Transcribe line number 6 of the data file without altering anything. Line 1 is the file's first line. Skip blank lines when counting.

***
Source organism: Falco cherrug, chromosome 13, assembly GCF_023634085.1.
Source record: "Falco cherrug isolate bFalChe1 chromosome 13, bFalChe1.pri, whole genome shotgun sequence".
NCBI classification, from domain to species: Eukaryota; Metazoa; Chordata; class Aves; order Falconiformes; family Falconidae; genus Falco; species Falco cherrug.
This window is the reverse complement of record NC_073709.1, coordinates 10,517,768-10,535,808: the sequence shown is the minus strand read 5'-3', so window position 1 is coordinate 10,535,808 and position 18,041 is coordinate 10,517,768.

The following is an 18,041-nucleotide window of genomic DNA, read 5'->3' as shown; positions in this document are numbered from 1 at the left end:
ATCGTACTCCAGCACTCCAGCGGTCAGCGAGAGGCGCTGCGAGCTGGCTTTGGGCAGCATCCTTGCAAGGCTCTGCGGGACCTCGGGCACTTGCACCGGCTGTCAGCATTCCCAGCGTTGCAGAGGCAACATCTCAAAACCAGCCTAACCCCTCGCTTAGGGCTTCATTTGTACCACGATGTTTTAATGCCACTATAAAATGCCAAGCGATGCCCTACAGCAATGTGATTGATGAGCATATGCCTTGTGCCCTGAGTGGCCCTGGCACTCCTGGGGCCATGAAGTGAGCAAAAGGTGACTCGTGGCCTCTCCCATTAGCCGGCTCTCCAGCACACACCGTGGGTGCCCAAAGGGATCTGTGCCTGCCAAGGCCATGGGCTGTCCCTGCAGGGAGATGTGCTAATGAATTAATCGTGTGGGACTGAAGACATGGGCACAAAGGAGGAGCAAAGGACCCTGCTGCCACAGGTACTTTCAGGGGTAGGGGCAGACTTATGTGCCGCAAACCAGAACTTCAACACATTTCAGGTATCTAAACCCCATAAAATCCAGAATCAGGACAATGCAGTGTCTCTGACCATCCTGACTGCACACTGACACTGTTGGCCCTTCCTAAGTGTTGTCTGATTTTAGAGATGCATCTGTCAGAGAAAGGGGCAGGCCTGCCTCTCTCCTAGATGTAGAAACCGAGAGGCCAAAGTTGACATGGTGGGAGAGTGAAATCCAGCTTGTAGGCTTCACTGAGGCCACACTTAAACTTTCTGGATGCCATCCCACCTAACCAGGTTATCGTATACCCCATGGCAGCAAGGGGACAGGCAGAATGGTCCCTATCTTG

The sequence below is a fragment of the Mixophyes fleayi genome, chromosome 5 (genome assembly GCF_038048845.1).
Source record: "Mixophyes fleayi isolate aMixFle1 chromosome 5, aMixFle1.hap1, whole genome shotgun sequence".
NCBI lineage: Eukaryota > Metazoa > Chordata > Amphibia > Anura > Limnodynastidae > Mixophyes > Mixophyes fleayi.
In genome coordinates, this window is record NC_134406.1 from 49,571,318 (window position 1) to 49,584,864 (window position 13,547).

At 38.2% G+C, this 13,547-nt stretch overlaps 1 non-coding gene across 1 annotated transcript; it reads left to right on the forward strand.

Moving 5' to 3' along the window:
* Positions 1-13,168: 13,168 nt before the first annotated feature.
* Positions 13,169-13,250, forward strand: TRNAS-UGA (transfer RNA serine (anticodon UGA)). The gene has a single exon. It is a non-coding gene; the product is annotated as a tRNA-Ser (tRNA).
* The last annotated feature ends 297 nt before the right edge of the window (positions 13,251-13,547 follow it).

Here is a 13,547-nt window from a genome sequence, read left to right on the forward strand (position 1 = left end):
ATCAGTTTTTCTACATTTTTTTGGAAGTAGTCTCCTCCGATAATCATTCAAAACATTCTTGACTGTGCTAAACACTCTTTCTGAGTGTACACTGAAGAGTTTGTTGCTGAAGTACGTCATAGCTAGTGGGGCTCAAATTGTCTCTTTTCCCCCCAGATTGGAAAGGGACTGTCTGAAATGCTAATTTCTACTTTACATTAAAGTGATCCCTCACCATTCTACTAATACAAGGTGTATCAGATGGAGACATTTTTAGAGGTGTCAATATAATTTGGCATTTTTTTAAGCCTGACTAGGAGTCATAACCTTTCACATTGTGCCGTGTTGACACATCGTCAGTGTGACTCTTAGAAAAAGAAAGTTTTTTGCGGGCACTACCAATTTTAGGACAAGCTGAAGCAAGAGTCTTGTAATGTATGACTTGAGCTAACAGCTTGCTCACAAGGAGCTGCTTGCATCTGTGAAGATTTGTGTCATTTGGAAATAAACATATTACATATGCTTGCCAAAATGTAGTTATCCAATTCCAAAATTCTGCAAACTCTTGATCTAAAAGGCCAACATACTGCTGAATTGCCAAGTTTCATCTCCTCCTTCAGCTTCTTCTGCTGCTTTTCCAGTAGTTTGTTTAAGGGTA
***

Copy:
ATCGTACTCCAGCACTCCAGCGGTCAGCGAGAGGCGCTGCGAGCTGGCTTTGGGCAGCATCCTTGCAAGGCTCTGCGGGACCTCGGGCACTTGCACCGGCTGTCAGCATTCCCAGCGTTGCAGAGGCAACATCTCAAAACCAGCCTAACCCCTCGCTTAGGGCTTCATTTGTACCACGATGTTTTAATGCCACTATAAAATGCCAAGCGATGCCCTACAGCAATGTGATTGATGAGCATATGCCTTGTGCCCTGAGTGGCCCTGGCACTCCTGGGGCCATGAAGTGAGCAAAAGGTGACTCGTGGCCTCTCCCATTAGCCGGCTCTCCAGCACACACCGTGGGTGCCCAAAGGGATCTGTGCCTGCCAAGGCCATGGGCTGTCCCTGCAGGGAGATGTGCTAATGAATTAATCGTGTGGGACTGAAGACATGGGCACAAAGGAGGAGCAAAGGACCCTGCTGCCACAGGTACTTTCAGGGGTAGGGGCAGACTTATGTGCCGCAAACCAGAACTTCAACACATTTCAGGTATCTAAACCCCATAAAATCCAGAATCAGGACAATGCAGTGTCTCTGACCATCCTGACTGCACACTGACACTGTTGGCCCTTCCTAAGTGTTGTCTGATTTTAGAGATGCATCTGTCAGAGAAAGGGGCAGGCCTGCCTCTCTCCTAGATGTAGAAACCGAGAGGCCAAAGTTGACATGGTGGGAGAGTGAAATCCAGCTTGTAGGCTTCACTGAGGCCACACTTAAACTTTCTGGATGCCATCCCACCTAACCAGGTTATCGTATACCCCATGGCAGCAAGGGGACAGGCAGAATGGTCCCTATCTTG